Montgomery County Administrator Craig Meadows will be retiring on November 3, 2023, after serving in the role since 2009.
According to a statement by Montgomery County, the Board of Supervisors “will be discussing next steps for the County Administrator position.”
“Craig is an absolute champion for Montgomery County,” said Montgomery County Board of Supervisors Chair, Sherri Blevins. “His leadership has been and will continue to be valued by both the board and employees. Montgomery County has been extremely fortunate to have such an exemplary leader like Craig. We will all miss him greatly, but we wish him and his family all the very best in his retirement.”
Meadows said he will continue to live in the community.
“I have enjoyed my time as County Administrator in Montgomery County,” said Meadows. “Our community really is a special place, with a rich history and a very exciting future. This is home for me and my wife, Rhonda. We will continue to be engaged in our community as we enjoy our retirement and our children and grandchildren.”
As Montgomery County Administrator for the past 14 years, Meadows “has led Montgomery County through significant growth and even a few tragic events with grace and strength,” reads a statement from the county.
“He has facilitated over 20 new construction and renovation projects in our community to address education, public safety, recreation and key infrastructure needs,” the statement reads. “He also continues to focus on economic development and growing and expanding existing businesses in our community.”
“I was on the Board of Supervisors when Craig was hired as the Administrator,” said Montgomery County Board of Supervisors Vice Chair, Mary Biggs. “As soon as we met Craig, we knew he was exactly what Montgomery County needed. He has always been accessible and approachable. He is a wonderful collaborator with local, regional and even national partners and colleagues. His service and leadership in outside organizations has brought both recognition of and increased knowledge to Montgomery County.”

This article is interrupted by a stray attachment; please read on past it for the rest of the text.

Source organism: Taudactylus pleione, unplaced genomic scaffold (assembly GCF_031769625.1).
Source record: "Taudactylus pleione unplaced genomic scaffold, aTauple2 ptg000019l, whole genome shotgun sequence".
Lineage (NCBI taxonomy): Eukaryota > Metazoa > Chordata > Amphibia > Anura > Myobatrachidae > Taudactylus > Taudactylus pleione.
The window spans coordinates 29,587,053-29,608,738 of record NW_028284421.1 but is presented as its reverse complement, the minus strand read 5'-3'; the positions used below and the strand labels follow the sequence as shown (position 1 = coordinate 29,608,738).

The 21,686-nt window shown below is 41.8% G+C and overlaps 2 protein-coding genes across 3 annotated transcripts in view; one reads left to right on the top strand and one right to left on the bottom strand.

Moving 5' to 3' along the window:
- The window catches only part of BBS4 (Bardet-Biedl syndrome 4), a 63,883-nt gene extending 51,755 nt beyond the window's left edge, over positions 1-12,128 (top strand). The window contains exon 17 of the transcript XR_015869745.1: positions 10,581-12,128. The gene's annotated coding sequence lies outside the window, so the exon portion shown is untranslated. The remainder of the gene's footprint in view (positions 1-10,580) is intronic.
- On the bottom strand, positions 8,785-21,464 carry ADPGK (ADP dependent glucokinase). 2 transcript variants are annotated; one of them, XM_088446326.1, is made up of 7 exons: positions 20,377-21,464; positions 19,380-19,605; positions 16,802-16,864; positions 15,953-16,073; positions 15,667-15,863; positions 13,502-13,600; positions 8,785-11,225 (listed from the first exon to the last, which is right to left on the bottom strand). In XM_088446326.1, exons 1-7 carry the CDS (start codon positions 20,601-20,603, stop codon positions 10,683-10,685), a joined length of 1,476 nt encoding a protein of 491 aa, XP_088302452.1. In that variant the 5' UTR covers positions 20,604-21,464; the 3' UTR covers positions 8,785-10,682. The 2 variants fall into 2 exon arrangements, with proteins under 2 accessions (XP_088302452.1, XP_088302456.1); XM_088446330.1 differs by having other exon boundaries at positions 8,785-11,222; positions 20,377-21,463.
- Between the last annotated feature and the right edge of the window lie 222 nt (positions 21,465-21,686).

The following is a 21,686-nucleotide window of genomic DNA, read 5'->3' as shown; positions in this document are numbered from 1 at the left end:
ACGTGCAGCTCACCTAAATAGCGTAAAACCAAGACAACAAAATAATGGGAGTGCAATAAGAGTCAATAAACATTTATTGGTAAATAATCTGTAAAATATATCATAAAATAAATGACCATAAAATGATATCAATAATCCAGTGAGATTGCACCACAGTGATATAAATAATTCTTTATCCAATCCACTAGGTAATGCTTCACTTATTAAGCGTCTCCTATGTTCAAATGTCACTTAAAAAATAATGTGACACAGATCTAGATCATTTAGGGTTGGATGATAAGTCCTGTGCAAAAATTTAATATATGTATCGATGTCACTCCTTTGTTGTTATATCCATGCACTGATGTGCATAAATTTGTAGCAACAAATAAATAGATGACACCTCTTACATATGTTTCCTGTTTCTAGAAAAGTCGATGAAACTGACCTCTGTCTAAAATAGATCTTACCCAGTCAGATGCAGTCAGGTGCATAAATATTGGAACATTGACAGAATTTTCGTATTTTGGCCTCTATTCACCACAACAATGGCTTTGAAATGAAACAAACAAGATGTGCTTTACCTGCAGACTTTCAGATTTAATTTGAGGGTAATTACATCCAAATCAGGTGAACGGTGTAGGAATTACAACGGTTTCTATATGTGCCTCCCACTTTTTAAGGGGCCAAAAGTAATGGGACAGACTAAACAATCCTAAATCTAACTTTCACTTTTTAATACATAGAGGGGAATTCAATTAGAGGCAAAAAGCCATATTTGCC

Meadows involvement in regional organizations and initiatives over the years “have had a significant impact on [the] community,” the county statement reads, including helping to establish the New River Valley Emergency Communications Regional Authority, which includes the towns of Blacksburg and Christiansburg, Montgomery County, and Virginia Tech.
Meadows also organized a forum to discuss the planning and anticipated growth of Carilion Clinic and Virginia Tech and facilitated a Regional Trail Initiative.
“All of these things have increased efficiency for each locality and greatly expanded and improved services to citizens throughout the region,” the county stated.
Meadows serves on the New River Valley Emergency Communications Regional Authority; the New River Valley Regional Water Authority; the Metropolitan Planning Organization Policy Board; the Western Virginia Regional Jail Authority; the Economic Development Authority; Montgomery Regional Tourism Board; Public Service Authority; Greater Montgomery Liaison Group and County/School Liaison Group; and the Fire and Rescue Commission. He has had an active role on the New River Valley Regional Public Health Task Force since its inception in March of 2020 to deal with the COVID-19 pandemic.
He also has roles in state and national organizations including the Virginia Association of Counties; the Virginia Local Government Management Association; and the International City/County Management Association.
Meadow’s career prior to Montgomery County included a stint as Interim Town Manager of Red Springs, N.C., city manager of Monroe, N.C., and of Bedford, Va., as assistant city manager in Monroe, N.C., and as Director of Finance of Monroe, as well as assistant city manager and director of finance and administration in Mount Airy, N.C.
Meadows is a certified public accountant who started his career in private industry in accounting. He has an undergraduate degree from Gardner-Webb University and is a graduate of the municipal administration program at the University of North Carolina at Chapel Hill’s School of Government. He also earned a graduate certificate in local government management from Virginia Tech in 2012 and is a 2015 graduate of the Senior Executive Institute at the Weldon Cooper Center for Public Service at the University of Virginia.
News Messenger staff report
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